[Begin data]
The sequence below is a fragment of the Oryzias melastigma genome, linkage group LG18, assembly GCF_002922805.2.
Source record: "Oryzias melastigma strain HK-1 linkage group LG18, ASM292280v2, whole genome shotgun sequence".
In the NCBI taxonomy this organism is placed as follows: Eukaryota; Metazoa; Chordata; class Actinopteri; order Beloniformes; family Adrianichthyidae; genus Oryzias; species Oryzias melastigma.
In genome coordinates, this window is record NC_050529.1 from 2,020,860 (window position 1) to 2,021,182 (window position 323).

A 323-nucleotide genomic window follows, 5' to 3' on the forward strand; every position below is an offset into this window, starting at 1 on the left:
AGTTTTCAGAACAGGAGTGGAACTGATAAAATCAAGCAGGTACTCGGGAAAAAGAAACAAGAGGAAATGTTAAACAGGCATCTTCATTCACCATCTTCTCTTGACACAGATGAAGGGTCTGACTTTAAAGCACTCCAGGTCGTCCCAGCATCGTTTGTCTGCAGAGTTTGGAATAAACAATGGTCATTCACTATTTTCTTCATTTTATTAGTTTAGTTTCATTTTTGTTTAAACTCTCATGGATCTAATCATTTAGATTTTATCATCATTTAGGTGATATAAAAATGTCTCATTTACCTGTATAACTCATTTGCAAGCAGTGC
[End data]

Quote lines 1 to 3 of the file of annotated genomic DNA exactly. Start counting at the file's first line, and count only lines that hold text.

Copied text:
The sequence below is a fragment of the Oryzias melastigma genome, linkage group LG18, assembly GCF_002922805.2.
Source record: "Oryzias melastigma strain HK-1 linkage group LG18, ASM292280v2, whole genome shotgun sequence".
In the NCBI taxonomy this organism is placed as follows: Eukaryota; Metazoa; Chordata; class Actinopteri; order Beloniformes; family Adrianichthyidae; genus Oryzias; species Oryzias melastigma.